Pencarrow house sits on 70 hectares of beautiful countryside two and a half miles north-east of Bodmin.


The house and land around it have a long and illustrious history, dating back to 300 BC. In 1031, the estate belonged to the Count of Moreton, before being passed to the Serjeaux family and then the Pencarrow family in the 15th century.  The Pencarrow’s lost the estate when they were forced to forfeit the land via attainder. The land went on to belong to the Walker family before being owned by no fewer than five John Molesworths.

Traditional Cornish cross found in a hedge on the estate.

In 1762, the fifth Baronet married the daughter of the St Aubyn family and the estate passed to their son William Molesworth, then onto his son and grandson. It was this grandson, also a William Molesworth who was responsible for the wonderful gardens you see today.

Mole’s Garden.

In 1831, Molesworth began creating a rock garden along with the head gardener, with the boulders being brought from Bodmin Moor.


The garden has over its life contained hundreds of different species of plants. Some of these would have been in the Italian garden which no longer exists in its original form.

The Palm House, converted in 1844 from a horse shed and housed oriental fowl.

After William Molesworth died in 1855, the estate passed onto his widow. Following her death in 1888, it went to his sister Mary Ford. The estate then went to Sir Lewis Molesworth and then Rev Sir Hender Molesworth-St-Aubyn, in whose family it has stayed until now.


At the start of the South Drive that is now the main entrance to the estate, is the remains of a Iron Age Fort. Dating from around 3-1st century BC, it is formed of two ramparts. Its original entrance was utilised when the drive was laid and runs right through the middle of the two rings.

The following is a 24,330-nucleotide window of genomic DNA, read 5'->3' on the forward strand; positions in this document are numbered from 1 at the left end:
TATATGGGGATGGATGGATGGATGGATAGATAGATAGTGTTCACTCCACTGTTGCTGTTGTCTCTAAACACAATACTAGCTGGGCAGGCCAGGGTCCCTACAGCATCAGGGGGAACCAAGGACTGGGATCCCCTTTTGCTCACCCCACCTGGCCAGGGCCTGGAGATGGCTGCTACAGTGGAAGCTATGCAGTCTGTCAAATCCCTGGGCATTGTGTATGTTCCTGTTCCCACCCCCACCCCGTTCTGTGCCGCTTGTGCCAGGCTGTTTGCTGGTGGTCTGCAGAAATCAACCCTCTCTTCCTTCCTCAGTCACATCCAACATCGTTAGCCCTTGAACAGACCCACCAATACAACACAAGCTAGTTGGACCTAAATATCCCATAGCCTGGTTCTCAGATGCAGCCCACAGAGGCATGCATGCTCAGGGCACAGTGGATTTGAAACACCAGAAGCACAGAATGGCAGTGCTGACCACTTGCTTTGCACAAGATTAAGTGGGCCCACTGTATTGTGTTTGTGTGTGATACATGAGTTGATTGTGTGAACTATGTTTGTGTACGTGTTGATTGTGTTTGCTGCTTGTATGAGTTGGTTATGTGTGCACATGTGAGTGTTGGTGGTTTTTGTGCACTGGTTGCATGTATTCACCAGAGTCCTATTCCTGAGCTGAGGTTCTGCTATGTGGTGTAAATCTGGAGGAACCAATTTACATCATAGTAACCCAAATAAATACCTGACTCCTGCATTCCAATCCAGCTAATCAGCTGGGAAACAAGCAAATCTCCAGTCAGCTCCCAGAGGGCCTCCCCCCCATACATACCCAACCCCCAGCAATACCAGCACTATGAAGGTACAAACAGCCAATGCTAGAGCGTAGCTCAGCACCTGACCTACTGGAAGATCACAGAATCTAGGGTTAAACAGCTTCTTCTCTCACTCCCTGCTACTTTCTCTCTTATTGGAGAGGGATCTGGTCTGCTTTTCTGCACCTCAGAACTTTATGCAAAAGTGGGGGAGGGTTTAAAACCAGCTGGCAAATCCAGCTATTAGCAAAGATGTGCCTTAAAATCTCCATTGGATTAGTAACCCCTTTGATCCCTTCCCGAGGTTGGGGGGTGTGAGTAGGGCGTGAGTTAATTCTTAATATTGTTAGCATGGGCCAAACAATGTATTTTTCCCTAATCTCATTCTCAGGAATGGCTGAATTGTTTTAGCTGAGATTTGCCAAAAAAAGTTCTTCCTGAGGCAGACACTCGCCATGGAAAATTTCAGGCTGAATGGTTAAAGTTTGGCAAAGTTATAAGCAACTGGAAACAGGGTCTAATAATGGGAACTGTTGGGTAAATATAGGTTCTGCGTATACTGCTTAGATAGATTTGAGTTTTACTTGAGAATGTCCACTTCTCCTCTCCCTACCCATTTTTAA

William Molesworth also had every conifer that would survive in the UK planted on the estate (about 200 ). The South Drive was planted with a mix of cedar, firs and spruce, which lead down to rhododendrons closer to the house.


The monkey puzzle tree was first named on this estate by Charles Austin, a guest who stated “that tree would puzzle a monkey”.


There are over 600 species of rhododendrons and camellias.


Amongst the rhododendrons are bright blue hydrangeas.


There are a number of free range peacocks on the grounds.


The house has a quaint little cafe that serves a mean cream tea.


Lady Molesworth-St-Aubyn still lives in the old servants quarters onsite, with her lovely shih tzu.


The fountain at the centre of the Italian Gardens was modelled after the Piazza Navona in Rome.


Also on the estate is a wishing well (formed from a spring) and an ice house.


Pencarrow is open to the public from late March til late September. House tours are available throughout the day and give you a really detailed view of the house, gardens and the families that have lived here. Dogs are welcome in the gardens.



Gamble, B. (2014) Cornwall’s Great Houses and Gardens. Penzance: Alison Hodge Publishers.

Herring, P. (2010) Pencarrow Rounds, Egloshayle, Corwall Gardens Trust. Available at: https://www.cornwallgardenstrust.org.uk/pencarrow-rounds-egloshayle/ (Accessed: 24 September 2018).

Pencarrow (2001) Historic England. Historic England. Available at: https://historicengland.org.uk/listing/the-list/list-entry/1000652 (Accessed: 23 September 2018).

Pencarrow House and Gardens (no date). Available at: https://www.cornwalls.co.uk/attractions/pencarrow-house-and-gardens.htm (Accessed: 22 September 2018).

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